Guest post by Paige Soucie of www.paigesoucie.com.
Resigning from a job is like going through a breakup. Just like with romantic parting-of-ways, professional transitions can get messy and emotional. Most people don’t like change–especially rejection.
That’s why it’s important to be a class-act–no matter how hard it may be–when giving your resignation. Otherwise, it could end up being a public image nightmare for both you and your soon-to-be ex-company.
Based on my experiences, I’ve put together a seven-step guide to a classy resignation:
1. Understand Your ‘Why’. Going into a breakup with an unclear understanding of your ‘Why’ will make it easy for your boss to poke holes in your reasoning. I advise writing these down and practicing what you want to say beforehand so you can get your message across clearly and concisely.
2. Decide on the ‘How’. Depending on the level of formality within your company, it might make sense to write a letter of resignation first and then speak to your boss. At some companies, it might be best to schedule a time to meet with your boss and give he or she the news in person. Gauge your situation and decide what’s best for you.
3. Have the Talk. Whether you send a letter beforehand or not, when you finally speak with your boss, it’s important to use words and phrases including, “I am” or “I’ve decided.” Phrases like, “I’m thinking” or “I feel like,” leave your decision open for interpretation. Approach the conversation confidently so your boss doesn’t try to persuade you otherwise. If your employer starts to become upset, criticize or blame you for the resignation, stay calm and realize it’s likely due to a resistance to change or frustration. Remember your ‘Why’ and stick to your guns.
4. Discuss Next Steps. Realize that by resigning, the company will now have to start the process of finding someone to replace you. Assuming there isn’t a more serious matter requiring you to leave immediately, ask your employer how much time they need to get things in order. Some employers want two full weeks; some don’t want employees who have resigned to stay longer than a day or two after giving notice. Be ready for either possibility and to help out if a full two weeks are requested.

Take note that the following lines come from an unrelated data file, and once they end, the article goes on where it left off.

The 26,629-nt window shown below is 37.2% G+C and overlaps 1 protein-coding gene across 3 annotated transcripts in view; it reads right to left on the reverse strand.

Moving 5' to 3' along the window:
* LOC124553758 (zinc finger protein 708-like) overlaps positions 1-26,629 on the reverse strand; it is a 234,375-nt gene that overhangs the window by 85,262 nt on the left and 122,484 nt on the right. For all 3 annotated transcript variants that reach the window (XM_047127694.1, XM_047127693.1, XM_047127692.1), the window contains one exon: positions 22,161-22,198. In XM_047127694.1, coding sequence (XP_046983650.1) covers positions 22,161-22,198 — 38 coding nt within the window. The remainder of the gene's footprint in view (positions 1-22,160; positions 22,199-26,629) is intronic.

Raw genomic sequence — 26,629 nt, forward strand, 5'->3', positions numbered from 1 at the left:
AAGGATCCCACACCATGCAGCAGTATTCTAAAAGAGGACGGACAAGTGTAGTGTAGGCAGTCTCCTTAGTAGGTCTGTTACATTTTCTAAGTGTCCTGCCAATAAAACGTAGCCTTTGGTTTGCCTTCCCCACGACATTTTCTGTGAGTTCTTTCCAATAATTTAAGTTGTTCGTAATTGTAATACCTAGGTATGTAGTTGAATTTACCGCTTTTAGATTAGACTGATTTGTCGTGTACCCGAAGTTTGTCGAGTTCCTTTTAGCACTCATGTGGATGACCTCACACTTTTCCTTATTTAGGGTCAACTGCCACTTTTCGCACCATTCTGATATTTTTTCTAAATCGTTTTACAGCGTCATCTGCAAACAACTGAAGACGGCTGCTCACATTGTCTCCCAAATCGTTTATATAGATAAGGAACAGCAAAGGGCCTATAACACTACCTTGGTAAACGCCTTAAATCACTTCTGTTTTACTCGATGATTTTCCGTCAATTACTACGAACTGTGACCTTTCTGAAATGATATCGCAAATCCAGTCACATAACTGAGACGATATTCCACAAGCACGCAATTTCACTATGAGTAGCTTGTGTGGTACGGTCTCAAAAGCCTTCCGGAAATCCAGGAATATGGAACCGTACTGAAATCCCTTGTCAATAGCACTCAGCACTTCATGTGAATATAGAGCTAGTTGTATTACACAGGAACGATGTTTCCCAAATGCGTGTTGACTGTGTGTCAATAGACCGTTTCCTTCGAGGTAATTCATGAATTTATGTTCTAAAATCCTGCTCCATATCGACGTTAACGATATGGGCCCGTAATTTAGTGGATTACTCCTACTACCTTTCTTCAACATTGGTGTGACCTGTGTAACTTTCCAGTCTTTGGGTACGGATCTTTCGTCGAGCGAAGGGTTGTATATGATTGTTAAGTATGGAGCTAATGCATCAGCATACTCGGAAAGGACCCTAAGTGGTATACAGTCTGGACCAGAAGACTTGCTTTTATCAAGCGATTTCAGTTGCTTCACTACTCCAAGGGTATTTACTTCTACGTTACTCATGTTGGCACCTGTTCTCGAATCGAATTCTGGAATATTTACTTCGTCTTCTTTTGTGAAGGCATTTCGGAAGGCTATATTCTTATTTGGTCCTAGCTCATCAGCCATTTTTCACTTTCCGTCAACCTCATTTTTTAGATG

5. Act Professional. Whether your employer asks you to leave after only two days or to stay a full two weeks, you need to be respectful of them, the company and the employees. Don’t bad mouth the company to your coworkers, even if you feel the urge to do so. By shining a light on the employer’s bad practices, you put your coworkers in an awkward situation that isn’t good for anyone. Inevitably, anything you say will get back to your boss, making you look bad in the process.
6. Exit Gracefully. When the last day comes, there will be some emotions that come to the surface. Whether your coworkers are your best of friends or if they’re just acquaintances, showing excitement at not being a part of the company any longer (or even too much excitement for you new opportunity) would come off as ungrateful. No matter what, keep your head high, your opinions to yourself, and thank your team and boss for the time you had with them. Even if it wasn’t the best of experiences, you inevitably learned something, even if it was only how to leave a company gracefully.
7. Be Respectful. A classy resignation doesn’t end on your last day at the company. Assuming you don’t move to another country and change industries, future bosses will likely have shared connections with your previous company. Due to this, bad-mouthing them–even months later–can be detrimental to your reputation. Be prepared with your explanation about why you left the company, because inevitably, people will ask. A friend of mine, Raoul Encinas, gave me some great advice on how to approach this situation that stuck with me. Consider the following two situations:
Situation 1: Someone crashed into your car and totaled it. A friend asks you what you’re doing tomorrow, and you respond, “Dealing with insurance because my car got totaled!” They’ll inevitably respond with something sympathetic like, “That’s terrible!”
Situation 2: Someone crashed into your car and totaled it. A friend asks you what you’re doing tomorrow, and you respond, “Going to get a brand new car!” There’s a good chance they’ll respond with something positive like, “Oh wow, so cool!”
Breakups are never easy, but if you can approach the situation with class, respect and honesty, you can get out the other side maintaining positive relationships with your ex-company as you move onto new opportunities.
Have you ever encountered a difficult professional breakup situation?
Originally published on www.paigesoucie.com.